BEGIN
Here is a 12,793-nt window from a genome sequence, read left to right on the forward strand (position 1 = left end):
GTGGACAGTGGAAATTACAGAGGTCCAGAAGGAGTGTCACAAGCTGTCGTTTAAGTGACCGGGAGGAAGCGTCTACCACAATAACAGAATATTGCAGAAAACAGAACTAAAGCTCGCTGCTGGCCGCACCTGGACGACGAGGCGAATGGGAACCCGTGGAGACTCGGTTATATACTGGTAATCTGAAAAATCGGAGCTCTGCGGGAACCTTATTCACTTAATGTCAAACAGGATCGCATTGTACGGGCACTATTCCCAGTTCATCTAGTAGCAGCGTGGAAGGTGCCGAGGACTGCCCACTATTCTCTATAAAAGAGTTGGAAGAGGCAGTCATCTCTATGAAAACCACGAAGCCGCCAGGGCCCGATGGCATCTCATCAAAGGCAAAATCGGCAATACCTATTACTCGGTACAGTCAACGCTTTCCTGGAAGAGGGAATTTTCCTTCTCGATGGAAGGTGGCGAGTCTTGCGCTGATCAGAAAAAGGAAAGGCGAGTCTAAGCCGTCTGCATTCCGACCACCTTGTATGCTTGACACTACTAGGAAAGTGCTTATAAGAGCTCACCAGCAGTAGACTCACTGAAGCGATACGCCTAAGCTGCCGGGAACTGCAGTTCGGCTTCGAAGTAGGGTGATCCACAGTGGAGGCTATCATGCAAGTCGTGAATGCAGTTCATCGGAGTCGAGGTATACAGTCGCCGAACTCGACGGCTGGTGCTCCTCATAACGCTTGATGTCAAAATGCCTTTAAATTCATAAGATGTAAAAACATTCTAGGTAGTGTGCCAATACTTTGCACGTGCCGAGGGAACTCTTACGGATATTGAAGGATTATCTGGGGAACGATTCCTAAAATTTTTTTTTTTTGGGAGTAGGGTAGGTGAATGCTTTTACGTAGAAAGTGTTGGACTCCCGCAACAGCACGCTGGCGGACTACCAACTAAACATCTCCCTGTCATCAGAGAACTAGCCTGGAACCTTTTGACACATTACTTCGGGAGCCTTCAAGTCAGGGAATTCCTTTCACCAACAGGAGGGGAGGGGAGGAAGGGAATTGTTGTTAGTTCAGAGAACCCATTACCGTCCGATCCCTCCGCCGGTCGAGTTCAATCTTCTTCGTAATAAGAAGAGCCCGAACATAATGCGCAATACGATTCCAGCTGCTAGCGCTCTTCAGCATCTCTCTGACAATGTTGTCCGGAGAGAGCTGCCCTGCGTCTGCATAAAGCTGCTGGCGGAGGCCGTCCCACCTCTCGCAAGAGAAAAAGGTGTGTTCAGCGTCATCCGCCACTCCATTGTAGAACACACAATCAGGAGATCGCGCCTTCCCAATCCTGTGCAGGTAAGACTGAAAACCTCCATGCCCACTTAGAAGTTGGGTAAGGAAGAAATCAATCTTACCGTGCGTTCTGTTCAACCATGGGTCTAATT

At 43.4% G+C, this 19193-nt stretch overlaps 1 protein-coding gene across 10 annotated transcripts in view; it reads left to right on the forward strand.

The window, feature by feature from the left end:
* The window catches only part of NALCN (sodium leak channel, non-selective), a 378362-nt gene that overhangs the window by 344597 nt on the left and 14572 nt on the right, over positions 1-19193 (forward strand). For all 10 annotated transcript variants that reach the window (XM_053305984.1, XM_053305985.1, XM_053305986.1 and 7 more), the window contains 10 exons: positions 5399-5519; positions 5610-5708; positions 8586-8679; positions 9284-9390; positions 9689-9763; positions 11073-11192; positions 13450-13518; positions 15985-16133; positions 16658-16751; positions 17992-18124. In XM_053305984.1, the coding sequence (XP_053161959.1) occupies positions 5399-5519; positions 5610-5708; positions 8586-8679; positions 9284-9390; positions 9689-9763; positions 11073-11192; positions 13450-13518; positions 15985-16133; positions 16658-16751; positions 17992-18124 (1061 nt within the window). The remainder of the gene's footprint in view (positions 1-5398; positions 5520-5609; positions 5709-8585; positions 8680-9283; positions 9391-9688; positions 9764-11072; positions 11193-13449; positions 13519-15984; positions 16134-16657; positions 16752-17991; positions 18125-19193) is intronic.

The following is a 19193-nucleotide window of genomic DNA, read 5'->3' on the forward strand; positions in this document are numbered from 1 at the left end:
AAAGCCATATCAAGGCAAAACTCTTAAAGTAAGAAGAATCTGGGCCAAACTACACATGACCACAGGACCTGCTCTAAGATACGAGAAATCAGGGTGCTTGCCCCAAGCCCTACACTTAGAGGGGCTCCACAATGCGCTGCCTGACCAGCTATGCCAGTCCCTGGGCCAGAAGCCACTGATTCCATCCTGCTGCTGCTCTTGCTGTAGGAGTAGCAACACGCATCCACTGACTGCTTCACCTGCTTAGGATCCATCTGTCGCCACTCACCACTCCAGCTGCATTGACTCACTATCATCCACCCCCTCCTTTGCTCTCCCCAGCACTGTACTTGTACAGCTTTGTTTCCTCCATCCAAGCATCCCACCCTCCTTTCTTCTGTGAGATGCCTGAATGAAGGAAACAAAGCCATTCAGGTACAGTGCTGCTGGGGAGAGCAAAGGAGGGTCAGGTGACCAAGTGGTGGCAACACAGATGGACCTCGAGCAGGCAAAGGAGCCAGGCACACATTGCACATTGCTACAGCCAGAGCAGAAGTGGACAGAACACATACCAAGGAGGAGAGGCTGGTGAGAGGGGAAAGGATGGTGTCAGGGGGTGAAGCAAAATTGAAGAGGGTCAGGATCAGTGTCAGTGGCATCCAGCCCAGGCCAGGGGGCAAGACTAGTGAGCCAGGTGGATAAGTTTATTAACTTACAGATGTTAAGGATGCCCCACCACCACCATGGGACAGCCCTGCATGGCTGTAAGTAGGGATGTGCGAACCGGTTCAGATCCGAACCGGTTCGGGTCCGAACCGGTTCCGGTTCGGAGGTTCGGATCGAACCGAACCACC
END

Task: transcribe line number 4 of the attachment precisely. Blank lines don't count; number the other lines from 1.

The window, feature by feature from the left end: